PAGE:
I was immediately drawn to the concept of Cheryl Strayed's memoir "Wild". I feel that many of us have woken up in our mid-twenties and realized that we want to run away from our post-adolescent malaise and the less than stellar choices we've made. We look around, see how we've treated ourselves and others and want to high-tail it out of there. However, Strayed is unique in that most of us do not choose to exorcise our demons by hiking the Pacific Crest Trail.
At twenty-six, still reeling from the sudden death of her mother four years earlier, in the aftershocks of a divorce to a man she still loves, and dealing with the consequences of years of poor decision-making, Cheryl Strayed decides on a whim to hike 1,100 miles of the Pacific Crest Trail, despite having no hiking experience whatsoever. The Pacific Crest Trail, which starts in Mexico, zigzags through California, Oregon, Washington, and into Canada, spanning 2,650 miles.
I was interested in this book, but I was also skeptical. It has all of the makings of an instant bestseller. So it could be amazing. It could also be amazingly over-hyped. Fortunately, Strayed is a gifted storyteller: weaving together her adventure on the trail and the experiences that led her there with humor and aching honesty.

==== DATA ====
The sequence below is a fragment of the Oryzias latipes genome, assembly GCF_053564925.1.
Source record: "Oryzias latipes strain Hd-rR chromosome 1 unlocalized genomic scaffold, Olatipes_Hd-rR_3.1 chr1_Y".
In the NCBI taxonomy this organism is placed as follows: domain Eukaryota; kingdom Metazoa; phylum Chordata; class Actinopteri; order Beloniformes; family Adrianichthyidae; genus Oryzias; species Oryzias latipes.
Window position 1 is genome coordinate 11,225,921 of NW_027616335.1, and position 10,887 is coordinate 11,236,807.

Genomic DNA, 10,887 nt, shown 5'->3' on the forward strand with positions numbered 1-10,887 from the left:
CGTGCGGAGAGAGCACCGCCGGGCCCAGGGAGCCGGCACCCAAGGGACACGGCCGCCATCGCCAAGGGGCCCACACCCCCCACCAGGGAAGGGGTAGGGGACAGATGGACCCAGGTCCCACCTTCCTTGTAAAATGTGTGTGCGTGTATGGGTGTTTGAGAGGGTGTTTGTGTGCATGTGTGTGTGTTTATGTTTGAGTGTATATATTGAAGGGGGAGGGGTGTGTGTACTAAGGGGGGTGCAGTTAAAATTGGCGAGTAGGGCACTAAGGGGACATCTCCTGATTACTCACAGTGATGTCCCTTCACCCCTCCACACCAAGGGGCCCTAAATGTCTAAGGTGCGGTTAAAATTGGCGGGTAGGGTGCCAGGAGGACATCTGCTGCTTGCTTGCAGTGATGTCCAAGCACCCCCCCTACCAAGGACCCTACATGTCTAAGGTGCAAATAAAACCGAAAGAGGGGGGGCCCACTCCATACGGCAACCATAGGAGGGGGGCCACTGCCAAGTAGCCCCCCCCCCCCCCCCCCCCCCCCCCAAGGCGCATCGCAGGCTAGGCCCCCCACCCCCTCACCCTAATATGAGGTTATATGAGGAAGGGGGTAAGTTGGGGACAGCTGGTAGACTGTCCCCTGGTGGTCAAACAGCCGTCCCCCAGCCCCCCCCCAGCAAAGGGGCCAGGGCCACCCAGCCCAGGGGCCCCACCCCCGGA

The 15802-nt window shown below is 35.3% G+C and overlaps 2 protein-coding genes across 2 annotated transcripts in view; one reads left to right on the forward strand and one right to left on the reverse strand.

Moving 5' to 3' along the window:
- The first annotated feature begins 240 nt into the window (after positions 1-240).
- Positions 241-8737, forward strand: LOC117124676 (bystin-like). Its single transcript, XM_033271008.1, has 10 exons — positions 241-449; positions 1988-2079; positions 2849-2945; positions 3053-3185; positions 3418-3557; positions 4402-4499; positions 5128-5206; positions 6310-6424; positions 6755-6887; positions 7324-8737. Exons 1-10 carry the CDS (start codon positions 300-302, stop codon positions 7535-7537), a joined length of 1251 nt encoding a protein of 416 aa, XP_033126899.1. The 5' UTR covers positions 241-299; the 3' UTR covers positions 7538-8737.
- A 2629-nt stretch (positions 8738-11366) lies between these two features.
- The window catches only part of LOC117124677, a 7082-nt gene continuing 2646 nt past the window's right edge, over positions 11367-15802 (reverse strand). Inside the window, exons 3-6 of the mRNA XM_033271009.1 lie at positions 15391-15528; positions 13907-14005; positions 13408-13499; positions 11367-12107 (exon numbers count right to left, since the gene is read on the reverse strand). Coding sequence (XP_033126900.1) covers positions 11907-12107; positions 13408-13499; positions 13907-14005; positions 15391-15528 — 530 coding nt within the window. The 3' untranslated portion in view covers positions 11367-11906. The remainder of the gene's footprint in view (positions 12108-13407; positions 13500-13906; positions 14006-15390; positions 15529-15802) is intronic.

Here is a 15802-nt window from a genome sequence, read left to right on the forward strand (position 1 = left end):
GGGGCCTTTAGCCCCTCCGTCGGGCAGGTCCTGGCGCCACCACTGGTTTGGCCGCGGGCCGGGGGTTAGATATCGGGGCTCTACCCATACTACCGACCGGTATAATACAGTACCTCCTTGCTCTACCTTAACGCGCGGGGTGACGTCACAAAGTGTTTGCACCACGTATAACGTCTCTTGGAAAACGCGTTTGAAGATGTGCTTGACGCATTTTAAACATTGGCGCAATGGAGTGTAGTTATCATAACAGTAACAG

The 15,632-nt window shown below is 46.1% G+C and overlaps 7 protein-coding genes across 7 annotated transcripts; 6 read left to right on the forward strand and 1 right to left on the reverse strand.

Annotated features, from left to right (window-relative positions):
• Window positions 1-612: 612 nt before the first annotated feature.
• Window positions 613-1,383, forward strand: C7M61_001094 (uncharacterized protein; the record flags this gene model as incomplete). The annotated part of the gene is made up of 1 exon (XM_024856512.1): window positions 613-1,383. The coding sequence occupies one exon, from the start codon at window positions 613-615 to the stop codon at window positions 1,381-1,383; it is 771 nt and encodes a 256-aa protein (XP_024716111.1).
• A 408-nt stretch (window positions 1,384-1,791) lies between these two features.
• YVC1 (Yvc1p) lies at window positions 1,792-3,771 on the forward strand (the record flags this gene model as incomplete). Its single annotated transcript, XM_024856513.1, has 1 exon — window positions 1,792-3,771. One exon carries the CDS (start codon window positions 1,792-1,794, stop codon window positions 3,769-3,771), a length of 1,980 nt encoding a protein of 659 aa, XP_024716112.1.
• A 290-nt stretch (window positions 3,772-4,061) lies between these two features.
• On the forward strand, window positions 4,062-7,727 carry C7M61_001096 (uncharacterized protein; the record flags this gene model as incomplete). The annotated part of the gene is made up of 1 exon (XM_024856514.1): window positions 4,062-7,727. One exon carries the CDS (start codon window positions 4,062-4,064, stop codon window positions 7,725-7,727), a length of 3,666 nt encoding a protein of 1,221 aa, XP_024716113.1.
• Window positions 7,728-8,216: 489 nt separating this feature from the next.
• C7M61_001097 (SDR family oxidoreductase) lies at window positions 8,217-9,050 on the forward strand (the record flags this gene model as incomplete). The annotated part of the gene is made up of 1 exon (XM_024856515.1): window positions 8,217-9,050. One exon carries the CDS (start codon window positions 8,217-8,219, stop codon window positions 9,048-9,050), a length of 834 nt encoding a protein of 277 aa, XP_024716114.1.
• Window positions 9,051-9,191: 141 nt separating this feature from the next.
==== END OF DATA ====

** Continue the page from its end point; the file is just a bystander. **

May has been the Month of Memoirs (I am using an overly generous definition, including biographies as well). Most of the books I've read this month tell the story of someone who has achieved something despite staggering odds: whether it's escaping from a concentration or POW camp, getting a college education after years as a child soldier, living with parents with mental illness, or surviving the Titanic shipwreck. One of the things I loved about Strayed's book is that it is one of redemption. She is a self-sabotaging wreck. She is attempting, in her words, to change: "Not into a different person, but back to the person I used to be- strong and responsible, clear-eyed and driven, ethical and good".
And, like any fundamental and true change, this one takes time.
And, like every change that restores someone back to the person they were before tragedy knocked them profoundly off-balance, this one is worth it.
Currently reading: My Stroke of Insight: A Brain Scientist's Personal Journey
Books read in 2012: 54